This is also a play more aimed at Millennials and Generation Z, which will pay off even more with time.

Shep Hyken
BrainTrust

Climate-friendly is a big deal to some consumers. And, when a brand aligns that “cause” (and others) with their customers’ values, then there is winning combination that creates an opportunity to build a stronger relationship that leads to repeat business and even loyalty.

Jeff Sward
BrainTrust

I don’t always understand the details of the science behind this kind of initiative, and I don’t have to. I trust and believe that their motives are sound and that they are trying to bake sensitivity to climate change into their brand promise. That and the fact that their food is delicious makes for a pretty good combination.

Doug Garnett
BrainTrust

While we must sort out good ways for society to respond to climate change, this seems gratuitous. Within six months my bet is that Panera customers won’t know why the labels are there — and initially only a tiny few will know anyway.

The promotion is part of my concern. This is a serious action — why does the label look cartoonish? It seems out of sync with the goal of the move and with the best ways to communicate what they are doing.

In other words, I expect this will be a gimmick soon lost in confusion.

Jasmine Glasheen
BrainTrust

Climate-friendly labels are great. However, as a vegan who recently received a gift card to Panera, I was shocked to realize that their “plant-based” meal selection still contained eggs and dairy. I wouldn’t eat there again.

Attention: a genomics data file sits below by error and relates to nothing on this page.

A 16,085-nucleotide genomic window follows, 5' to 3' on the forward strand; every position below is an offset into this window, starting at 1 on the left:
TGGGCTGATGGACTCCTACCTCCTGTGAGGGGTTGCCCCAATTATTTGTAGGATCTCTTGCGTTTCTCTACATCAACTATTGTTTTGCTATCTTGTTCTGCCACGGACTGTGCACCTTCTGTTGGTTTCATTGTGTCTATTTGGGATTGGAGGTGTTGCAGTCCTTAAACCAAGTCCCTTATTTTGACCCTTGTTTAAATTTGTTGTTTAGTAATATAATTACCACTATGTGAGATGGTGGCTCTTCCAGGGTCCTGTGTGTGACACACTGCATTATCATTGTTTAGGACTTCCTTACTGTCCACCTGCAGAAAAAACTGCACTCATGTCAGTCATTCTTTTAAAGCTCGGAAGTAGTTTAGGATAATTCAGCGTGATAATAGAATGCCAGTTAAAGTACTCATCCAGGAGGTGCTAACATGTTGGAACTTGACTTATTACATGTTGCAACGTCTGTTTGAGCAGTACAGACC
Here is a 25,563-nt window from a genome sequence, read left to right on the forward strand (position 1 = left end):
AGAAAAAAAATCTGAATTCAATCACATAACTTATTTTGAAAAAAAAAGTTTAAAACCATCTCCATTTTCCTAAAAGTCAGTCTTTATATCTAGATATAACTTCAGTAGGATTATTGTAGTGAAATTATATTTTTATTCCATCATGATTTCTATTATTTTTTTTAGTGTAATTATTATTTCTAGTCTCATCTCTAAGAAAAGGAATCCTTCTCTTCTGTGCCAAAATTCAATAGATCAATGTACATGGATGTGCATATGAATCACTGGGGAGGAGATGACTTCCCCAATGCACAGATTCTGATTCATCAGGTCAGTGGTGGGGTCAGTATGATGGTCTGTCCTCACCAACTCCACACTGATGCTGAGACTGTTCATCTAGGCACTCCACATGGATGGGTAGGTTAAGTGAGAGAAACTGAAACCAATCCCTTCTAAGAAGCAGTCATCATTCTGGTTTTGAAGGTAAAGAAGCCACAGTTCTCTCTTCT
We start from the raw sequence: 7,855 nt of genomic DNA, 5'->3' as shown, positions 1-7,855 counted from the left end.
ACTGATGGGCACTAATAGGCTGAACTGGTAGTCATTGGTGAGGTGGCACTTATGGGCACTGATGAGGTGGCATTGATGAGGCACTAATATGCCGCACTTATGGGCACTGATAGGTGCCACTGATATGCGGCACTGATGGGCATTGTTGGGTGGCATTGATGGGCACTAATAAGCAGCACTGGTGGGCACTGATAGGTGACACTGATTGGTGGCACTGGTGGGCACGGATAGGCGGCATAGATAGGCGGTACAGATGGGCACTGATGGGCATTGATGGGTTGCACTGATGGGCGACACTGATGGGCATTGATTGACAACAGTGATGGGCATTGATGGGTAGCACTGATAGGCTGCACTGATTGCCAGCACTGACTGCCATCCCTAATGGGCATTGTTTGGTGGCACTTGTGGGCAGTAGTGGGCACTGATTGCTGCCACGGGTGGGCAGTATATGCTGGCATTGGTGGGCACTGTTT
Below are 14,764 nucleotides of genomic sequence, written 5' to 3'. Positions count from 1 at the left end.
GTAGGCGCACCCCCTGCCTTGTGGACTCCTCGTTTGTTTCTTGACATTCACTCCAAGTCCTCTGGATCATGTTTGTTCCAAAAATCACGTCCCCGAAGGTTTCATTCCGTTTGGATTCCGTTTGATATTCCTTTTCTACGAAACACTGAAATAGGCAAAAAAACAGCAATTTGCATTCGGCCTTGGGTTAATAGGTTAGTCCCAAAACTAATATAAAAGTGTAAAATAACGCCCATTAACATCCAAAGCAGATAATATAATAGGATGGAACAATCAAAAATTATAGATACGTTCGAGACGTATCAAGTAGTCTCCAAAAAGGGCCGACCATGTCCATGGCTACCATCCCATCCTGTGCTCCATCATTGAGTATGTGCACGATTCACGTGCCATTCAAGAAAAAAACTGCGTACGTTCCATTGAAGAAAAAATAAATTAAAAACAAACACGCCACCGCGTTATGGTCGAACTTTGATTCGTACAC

Plant-based means vegan, and Panera would be well advised to update their menu labels accordingly to prevent alienating potential customers.

Brett Busconi
Guest

I could not find any source(s) to define Plant Based as being vegan, or even vegetarian. I think that your definition is based on assumption and not fact. It could be that Panera is working on others having that same assumption, so I am not saying that they would not do better to be more clear.

From Harvard Medical School: What is a plant-based diet and why should you try it? “Plant-based or plant-forward eating patterns focus on foods primarily from plants. This includes not only fruits and vegetables, but also nuts, seeds, oils, whole grains, legumes, and beans. It doesn’t mean that you are vegetarian or vegan and never eat meat or dairy. Rather, you are proportionately choosing more of your foods from plant sources.”

Jasmine Glasheen
BrainTrust

Thanks for your thoughts, Brett. While the Harvard blog’s definition of “plant-based” may not exclude animal products, the top articles on any Google search point to the widely-accepted definition of “plant-based” as entirely vegan. See the two top articles in my quick Google search: https://eatbychloe.com/2015/06/plant-based-vs-vegan/ https://www.ncbi.nlm.nih.gov/pmc/articles/PMC5466934/.